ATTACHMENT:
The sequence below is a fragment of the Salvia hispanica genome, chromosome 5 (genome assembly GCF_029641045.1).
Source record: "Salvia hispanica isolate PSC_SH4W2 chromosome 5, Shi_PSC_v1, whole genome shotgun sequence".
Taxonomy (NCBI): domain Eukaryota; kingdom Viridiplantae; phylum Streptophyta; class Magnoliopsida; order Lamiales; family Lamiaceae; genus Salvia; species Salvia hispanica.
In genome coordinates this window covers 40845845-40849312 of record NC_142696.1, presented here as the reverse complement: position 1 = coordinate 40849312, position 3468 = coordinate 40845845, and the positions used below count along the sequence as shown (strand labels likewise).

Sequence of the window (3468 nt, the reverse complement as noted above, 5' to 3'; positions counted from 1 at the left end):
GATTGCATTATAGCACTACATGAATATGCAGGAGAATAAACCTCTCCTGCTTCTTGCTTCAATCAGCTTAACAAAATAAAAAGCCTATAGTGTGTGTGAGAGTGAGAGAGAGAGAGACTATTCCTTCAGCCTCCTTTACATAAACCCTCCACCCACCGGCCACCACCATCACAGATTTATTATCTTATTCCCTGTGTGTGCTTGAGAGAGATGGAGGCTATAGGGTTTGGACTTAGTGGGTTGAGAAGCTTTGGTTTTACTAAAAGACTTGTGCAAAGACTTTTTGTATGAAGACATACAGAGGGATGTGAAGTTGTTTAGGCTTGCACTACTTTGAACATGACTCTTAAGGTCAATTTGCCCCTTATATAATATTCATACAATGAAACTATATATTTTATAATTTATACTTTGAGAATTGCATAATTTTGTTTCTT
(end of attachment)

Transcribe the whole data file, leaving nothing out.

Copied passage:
The sequence below is a fragment of the Salvia hispanica genome, chromosome 5 (genome assembly GCF_029641045.1).
Source record: "Salvia hispanica isolate PSC_SH4W2 chromosome 5, Shi_PSC_v1, whole genome shotgun sequence".
Taxonomy (NCBI): domain Eukaryota; kingdom Viridiplantae; phylum Streptophyta; class Magnoliopsida; order Lamiales; family Lamiaceae; genus Salvia; species Salvia hispanica.
In genome coordinates this window covers 40845845-40849312 of record NC_142696.1, presented here as the reverse complement: position 1 = coordinate 40849312, position 3468 = coordinate 40845845, and the positions used below count along the sequence as shown (strand labels likewise).

Sequence of the window (3468 nt, the reverse complement as noted above, 5' to 3'; positions counted from 1 at the left end):
GATTGCATTATAGCACTACATGAATATGCAGGAGAATAAACCTCTCCTGCTTCTTGCTTCAATCAGCTTAACAAAATAAAAAGCCTATAGTGTGTGTGAGAGTGAGAGAGAGAGAGACTATTCCTTCAGCCTCCTTTACATAAACCCTCCACCCACCGGCCACCACCATCACAGATTTATTATCTTATTCCCTGTGTGTGCTTGAGAGAGATGGAGGCTATAGGGTTTGGACTTAGTGGGTTGAGAAGCTTTGGTTTTACTAAAAGACTTGTGCAAAGACTTTTTGTATGAAGACATACAGAGGGATGTGAAGTTGTTTAGGCTTGCACTACTTTGAACATGACTCTTAAGGTCAATTTGCCCCTTATATAATATTCATACAATGAAACTATATATTTTATAATTTATACTTTGAGAATTGCATAATTTTGTTTCTT